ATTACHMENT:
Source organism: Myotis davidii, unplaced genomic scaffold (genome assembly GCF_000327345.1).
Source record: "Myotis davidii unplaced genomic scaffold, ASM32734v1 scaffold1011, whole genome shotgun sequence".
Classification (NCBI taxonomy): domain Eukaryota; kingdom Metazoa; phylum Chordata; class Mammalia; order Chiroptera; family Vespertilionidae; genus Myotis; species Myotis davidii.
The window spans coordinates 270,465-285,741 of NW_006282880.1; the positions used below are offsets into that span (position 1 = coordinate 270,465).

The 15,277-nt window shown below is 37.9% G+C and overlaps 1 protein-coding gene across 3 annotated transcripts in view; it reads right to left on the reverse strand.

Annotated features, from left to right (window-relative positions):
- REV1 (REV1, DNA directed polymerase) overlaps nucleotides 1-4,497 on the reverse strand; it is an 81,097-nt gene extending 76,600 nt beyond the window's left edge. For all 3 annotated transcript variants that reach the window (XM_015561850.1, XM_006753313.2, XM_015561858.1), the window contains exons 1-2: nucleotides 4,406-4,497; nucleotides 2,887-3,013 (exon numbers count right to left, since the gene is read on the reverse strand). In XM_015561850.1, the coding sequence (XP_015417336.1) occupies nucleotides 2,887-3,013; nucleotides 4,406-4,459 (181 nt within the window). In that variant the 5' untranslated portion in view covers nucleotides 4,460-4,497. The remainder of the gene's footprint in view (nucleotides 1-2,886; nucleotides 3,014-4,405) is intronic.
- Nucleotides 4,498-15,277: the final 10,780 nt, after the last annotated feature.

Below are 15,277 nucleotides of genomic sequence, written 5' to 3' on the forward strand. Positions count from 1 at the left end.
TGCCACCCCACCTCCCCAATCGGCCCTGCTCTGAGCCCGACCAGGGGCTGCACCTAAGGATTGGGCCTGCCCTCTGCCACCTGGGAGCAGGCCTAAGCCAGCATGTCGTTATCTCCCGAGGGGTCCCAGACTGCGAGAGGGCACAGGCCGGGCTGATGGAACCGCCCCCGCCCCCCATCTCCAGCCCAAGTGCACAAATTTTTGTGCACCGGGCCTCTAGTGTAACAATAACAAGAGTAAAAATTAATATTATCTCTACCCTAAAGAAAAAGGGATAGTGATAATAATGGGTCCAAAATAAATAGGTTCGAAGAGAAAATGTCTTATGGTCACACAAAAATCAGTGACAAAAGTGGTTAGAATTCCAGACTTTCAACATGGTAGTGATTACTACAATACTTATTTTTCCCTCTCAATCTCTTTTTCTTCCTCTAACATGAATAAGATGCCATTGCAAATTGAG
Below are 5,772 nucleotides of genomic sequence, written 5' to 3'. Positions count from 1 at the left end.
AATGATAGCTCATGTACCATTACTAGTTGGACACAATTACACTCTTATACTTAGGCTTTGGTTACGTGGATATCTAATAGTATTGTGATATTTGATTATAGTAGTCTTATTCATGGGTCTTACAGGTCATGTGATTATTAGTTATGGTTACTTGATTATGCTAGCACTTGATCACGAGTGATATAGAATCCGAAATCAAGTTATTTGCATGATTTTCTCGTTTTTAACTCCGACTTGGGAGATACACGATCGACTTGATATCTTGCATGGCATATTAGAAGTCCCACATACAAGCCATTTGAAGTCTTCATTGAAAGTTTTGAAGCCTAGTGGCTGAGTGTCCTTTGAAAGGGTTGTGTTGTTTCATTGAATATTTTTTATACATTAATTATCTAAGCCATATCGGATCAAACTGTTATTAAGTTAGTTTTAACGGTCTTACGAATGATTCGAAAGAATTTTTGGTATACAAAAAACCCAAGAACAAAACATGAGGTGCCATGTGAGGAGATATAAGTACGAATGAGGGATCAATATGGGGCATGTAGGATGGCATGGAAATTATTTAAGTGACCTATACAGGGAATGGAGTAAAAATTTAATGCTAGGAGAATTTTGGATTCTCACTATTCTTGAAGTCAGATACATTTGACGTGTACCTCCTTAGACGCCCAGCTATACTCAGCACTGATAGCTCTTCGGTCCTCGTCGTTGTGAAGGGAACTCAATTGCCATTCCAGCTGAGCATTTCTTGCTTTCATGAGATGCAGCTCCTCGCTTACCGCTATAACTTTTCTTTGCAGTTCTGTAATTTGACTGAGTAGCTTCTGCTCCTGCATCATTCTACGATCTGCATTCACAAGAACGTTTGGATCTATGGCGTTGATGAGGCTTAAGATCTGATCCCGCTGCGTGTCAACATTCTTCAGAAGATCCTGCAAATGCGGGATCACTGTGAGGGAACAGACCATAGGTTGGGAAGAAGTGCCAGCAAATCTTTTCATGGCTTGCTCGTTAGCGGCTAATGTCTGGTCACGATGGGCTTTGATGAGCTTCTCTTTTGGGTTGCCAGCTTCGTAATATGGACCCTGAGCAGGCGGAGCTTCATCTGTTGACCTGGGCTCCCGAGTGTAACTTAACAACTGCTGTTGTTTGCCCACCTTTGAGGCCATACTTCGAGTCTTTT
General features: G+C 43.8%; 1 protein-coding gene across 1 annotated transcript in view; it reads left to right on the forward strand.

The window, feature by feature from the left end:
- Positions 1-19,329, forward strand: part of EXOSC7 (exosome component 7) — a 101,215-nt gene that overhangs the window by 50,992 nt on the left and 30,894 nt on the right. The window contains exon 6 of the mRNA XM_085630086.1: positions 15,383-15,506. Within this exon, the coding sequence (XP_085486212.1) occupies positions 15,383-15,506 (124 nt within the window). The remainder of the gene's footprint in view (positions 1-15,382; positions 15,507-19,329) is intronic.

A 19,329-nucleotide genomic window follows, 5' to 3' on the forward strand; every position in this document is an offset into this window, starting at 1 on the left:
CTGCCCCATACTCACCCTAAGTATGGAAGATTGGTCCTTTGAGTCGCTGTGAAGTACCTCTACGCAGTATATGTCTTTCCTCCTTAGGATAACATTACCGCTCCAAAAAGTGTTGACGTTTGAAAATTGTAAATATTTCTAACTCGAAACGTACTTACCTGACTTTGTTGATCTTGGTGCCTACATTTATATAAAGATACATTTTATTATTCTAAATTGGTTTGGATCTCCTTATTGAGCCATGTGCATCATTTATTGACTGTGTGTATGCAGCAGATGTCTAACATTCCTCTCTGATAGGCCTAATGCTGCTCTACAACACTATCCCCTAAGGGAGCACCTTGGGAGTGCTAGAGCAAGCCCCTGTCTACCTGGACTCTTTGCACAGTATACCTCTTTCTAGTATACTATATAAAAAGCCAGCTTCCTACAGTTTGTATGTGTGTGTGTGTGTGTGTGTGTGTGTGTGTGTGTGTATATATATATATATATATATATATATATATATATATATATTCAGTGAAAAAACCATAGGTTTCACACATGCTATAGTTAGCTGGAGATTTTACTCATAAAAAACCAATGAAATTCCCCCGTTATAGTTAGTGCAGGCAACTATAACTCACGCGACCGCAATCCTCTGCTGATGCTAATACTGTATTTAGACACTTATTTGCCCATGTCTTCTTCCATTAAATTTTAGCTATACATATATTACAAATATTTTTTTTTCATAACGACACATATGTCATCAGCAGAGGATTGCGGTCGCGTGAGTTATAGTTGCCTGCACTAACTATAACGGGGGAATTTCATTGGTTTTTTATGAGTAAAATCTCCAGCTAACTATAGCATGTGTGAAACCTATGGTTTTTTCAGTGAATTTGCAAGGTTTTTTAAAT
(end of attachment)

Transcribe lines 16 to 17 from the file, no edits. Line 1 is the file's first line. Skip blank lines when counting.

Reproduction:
A 19,329-nucleotide genomic window follows, 5' to 3' on the forward strand; every position in this document is an offset into this window, starting at 1 on the left:
CTGCCCCATACTCACCCTAAGTATGGAAGATTGGTCCTTTGAGTCGCTGTGAAGTACCTCTACGCAGTATATGTCTTTCCTCCTTAGGATAACATTACCGCTCCAAAAAGTGTTGACGTTTGAAAATTGTAAATATTTCTAACTCGAAACGTACTTACCTGACTTTGTTGATCTTGGTGCCTACATTTATATAAAGATACATTTTATTATTCTAAATTGGTTTGGATCTCCTTATTGAGCCATGTGCATCATTTATTGACTGTGTGTATGCAGCAGATGTCTAACATTCCTCTCTGATAGGCCTAATGCTGCTCTACAACACTATCCCCTAAGGGAGCACCTTGGGAGTGCTAGAGCAAGCCCCTGTCTACCTGGACTCTTTGCACAGTATACCTCTTTCTAGTATACTATATAAAAAGCCAGCTTCCTACAGTTTGTATGTGTGTGTGTGTGTGTGTGTGTGTGTGTGTGTGTGTATATATATATATATATATATATATATATATATATATATATTCAGTGAAAAAACCATAGGTTTCACACATGCTATAGTTAGCTGGAGATTTTACTCATAAAAAACCAATGAAATTCCCCCGTTATAGTTAGTGCAGGCAACTATAACTCACGCGACCGCAATCCTCTGCTGATGCTAATACTGTATTTAGACACTTATTTGCCCATGTCTTCTTCCATTAAATTTTAGCTATACATATATTACAAATATTTTTTTTTCATAACGACACATATGTCATCAGCAGAGGATTGCGGTCGCGTGAGTTATAGTTGCCTGCACTAACTATAACGGGGGAATTTCATTGGTTTTTTATGAGTAAAATCTCCAGCTAACTATAGCATGTGTGAAACCTATGGTTTTTTCAGTGAATTTGCAAGGTTTTTTAAAT